Top Tips On Remaining Relevant As A South African Artist

Mirac Rasch

Certain local exhibitions in Stellenbosch, South Africa have failed to attract a broad student audience. Being relevant, and the even more arduous task of remaining relevant is not an easy feat, especially in such a dynamic South African art scene. Although there is no secret formula for relevance, here are four key tips that might help.

Table Mountain Yellow Frame

Artwork should be firmly rooted in the here and the now

Universally accessible but culturally specific, art should simultaneously evoke emotion and thought. Banksy would be a pertinent example of an artist who has managed to become and remain relevant by addressing societal and political issues in Britain. By reconstructing pop culture with a sharp social and political wit, Banksy has garnered a vast audience resonating deeply with students. Many students concede that graffiti remains their most relevant form of art; stemming partially from the illegality and rebellious nature of the art form. Graffiti has been criticised as being too juvenile and when attempting to emulate street graffiti in a gallery space, it loses its rebellious appeal. It can have a diametric effect, as with the case of the Cape Town based Brundyn+ Gallery, which tried to curate an exhibition featuring the Tokolos Stencil Collective from Cape Town. The Tokolos-stencils ultimately sabotaged the exhibition by tagging the exterior walls with ‘Bourgeois Gallery’ and brought a portable toilet, filled with faeces, into the gallery space. Take it as a forewarning, prospective curators planning a graffiti series.

The art form you choose to work in can affect success

The trends you embody have dire or determining implications

There are several paths you can follow when trying to be relevant; either create new trends, resurrect old ones or emulate current ones. If the latter is more to your liking, then hopping on the #selfie bandwagon is almost inevitable. Selfie appreciation is bipolar; you either hate or love it. Whichever the case, selfies have proven to be a resilient fad. Taking photos on your smartphone has become so entrenched in our daily lives, so why not capitalize on that? You don’t have to duplicate the selfie but for instance revive the bygone photo booth effect by integrating Smartphones and selfies in your art or gallery. In keeping with the selfie trend, the Table Mountain Yellow Frame initiative has also caught the eyes of iphonographers, snapping photos from prime locations in Cape Town with Table Mountain in the background. This is a fun and interactive art project incorporating aspects of Cape Town and makes it accessible to anyone with a camera or smartphone.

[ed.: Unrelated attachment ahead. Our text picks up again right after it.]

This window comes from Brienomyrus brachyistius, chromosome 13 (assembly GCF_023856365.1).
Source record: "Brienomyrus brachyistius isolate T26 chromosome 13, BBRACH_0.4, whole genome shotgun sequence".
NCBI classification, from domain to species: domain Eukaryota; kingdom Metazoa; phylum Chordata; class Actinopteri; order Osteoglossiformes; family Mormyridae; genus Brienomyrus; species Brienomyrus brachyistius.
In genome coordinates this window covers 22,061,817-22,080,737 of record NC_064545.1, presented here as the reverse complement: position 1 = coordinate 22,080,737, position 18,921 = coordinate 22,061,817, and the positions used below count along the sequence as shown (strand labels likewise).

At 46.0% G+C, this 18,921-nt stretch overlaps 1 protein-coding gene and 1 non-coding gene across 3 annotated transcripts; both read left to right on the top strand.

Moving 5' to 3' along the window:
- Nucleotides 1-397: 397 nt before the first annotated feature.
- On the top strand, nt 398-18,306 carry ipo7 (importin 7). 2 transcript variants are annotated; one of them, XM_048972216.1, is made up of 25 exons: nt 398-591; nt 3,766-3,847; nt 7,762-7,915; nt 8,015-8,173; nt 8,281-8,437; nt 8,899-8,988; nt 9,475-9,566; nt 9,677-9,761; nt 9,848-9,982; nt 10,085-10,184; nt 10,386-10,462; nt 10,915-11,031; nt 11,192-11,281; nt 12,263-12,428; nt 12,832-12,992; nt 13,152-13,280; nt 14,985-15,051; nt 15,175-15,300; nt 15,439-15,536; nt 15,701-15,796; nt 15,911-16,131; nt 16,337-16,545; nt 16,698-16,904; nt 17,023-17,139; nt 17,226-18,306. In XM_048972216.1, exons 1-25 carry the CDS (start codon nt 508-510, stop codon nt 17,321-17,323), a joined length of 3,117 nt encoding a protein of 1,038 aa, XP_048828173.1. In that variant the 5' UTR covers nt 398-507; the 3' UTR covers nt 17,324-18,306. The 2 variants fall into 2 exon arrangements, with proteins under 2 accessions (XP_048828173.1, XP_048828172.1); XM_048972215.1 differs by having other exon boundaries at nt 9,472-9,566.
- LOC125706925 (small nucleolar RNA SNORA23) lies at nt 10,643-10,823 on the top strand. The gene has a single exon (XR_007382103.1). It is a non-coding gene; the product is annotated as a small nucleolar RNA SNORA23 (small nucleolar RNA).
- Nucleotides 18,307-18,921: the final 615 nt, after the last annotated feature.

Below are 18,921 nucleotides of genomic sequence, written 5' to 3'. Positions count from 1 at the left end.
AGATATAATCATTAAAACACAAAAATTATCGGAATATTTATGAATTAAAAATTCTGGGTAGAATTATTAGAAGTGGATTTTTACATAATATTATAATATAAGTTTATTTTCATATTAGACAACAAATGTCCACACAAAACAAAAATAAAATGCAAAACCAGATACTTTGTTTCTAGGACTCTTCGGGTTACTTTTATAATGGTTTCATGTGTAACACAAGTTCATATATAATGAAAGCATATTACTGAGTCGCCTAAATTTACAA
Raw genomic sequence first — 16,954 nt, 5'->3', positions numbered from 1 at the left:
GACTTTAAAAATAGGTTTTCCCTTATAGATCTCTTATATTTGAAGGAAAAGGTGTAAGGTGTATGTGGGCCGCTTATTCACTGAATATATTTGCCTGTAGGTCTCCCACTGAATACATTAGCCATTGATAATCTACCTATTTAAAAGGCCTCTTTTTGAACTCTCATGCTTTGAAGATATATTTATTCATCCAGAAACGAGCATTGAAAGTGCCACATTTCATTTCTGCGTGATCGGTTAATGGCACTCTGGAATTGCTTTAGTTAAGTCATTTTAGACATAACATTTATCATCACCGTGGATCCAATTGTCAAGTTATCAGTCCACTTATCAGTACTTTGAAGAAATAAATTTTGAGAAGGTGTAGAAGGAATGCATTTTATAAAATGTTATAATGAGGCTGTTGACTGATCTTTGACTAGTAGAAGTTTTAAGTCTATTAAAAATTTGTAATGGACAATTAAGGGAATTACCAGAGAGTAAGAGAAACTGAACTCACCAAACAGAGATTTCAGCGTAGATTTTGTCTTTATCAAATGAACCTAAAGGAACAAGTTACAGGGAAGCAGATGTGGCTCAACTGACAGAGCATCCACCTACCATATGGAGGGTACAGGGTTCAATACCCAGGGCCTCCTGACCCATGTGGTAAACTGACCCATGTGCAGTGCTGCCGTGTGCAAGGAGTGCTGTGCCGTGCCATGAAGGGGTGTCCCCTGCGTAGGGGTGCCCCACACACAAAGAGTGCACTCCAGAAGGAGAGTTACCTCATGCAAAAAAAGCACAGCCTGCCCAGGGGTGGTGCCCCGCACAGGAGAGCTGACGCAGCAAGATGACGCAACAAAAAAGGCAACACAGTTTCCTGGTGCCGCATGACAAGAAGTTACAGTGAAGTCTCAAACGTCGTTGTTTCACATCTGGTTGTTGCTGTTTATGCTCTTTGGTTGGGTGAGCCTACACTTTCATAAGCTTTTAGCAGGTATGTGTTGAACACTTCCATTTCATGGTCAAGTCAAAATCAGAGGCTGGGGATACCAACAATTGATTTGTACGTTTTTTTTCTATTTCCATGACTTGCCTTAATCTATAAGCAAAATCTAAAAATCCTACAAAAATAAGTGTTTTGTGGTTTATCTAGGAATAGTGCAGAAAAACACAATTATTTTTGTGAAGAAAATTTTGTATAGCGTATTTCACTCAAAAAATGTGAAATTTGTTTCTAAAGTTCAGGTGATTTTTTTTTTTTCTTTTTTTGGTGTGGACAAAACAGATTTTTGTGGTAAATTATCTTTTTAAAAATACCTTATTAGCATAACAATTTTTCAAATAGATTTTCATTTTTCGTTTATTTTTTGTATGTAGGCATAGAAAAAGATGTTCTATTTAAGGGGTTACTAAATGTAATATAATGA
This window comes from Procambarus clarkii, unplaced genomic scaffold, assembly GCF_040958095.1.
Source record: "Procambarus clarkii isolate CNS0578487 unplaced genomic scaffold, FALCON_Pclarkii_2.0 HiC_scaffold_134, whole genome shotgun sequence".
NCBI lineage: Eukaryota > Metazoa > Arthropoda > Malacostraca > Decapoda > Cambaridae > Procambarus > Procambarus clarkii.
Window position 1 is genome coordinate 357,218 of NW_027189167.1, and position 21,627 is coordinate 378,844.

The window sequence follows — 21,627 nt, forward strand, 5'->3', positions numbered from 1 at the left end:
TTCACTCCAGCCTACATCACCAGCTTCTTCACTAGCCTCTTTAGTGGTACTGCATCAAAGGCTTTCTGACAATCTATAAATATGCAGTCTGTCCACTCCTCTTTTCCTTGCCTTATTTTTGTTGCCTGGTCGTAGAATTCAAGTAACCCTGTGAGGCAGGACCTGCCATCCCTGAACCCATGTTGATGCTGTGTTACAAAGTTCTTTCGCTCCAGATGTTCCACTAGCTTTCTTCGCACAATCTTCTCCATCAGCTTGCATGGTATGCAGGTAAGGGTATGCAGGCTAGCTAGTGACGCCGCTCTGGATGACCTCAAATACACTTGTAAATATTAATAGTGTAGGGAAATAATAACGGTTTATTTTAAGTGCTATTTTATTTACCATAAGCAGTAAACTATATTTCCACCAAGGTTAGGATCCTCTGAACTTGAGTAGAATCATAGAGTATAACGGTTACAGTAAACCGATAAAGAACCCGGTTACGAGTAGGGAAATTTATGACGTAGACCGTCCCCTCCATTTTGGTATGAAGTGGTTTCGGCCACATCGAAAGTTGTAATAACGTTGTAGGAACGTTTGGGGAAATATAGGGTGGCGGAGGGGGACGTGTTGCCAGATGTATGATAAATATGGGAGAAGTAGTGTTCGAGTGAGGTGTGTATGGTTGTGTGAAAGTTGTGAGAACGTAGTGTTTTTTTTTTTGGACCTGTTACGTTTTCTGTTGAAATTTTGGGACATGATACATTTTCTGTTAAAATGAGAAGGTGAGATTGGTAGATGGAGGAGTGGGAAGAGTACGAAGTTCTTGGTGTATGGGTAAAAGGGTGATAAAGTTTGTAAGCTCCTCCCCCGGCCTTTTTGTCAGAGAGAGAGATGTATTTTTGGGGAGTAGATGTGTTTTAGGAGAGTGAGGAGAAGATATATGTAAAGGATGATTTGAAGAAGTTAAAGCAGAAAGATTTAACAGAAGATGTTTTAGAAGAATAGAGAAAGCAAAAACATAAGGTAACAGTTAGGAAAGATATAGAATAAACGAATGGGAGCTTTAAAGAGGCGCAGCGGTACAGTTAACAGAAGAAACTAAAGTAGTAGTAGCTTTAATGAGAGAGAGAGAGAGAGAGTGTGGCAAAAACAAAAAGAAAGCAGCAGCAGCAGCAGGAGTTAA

Cape Town-based artist, Lorraine Loots has opted to create her own trend and has been making waves on Instagram with her 365 Postcards for Ants project, which has proved to be a highly successful venture. Taking somewhat mundane objects that one might normally take for granted and creating tiny artworks with such acute detail that one can be nothing but amazed. Loots creates a new, original artwork every single day for an entire year, hence the title. At a remote farm in Montagu, I recently noticed her mini-artworks as fridge magnets, illustrating the far-reaching appeal her project has achieved.

Social media is your friend

If honed correctly, correct use of social media can certainly garner much attention and business. Ideally, you should use social media such as Twitter, Instagram and Facebook as a means of reaching people – not as the sole objective of your marketing strategy. Posting pictures, relevant updates and the odd competition essentially reminds your audience of your existence (without sounding too melodramatic) and keeps you fresh in their minds. Over-saturating newsfeeds with detailed descriptions and mundane trivialities will denigrate any effort of remaining relevant.
If a gallery or museum merely exhibits conceptual art and is struggling to attract a younger audience they should consider revising their modus operandi. Broaden the spectrum to include pop art or anything more youthful and be aware of current trends. Most importantly is being able to change and adapt, there is no place for rigidity in relevant art.

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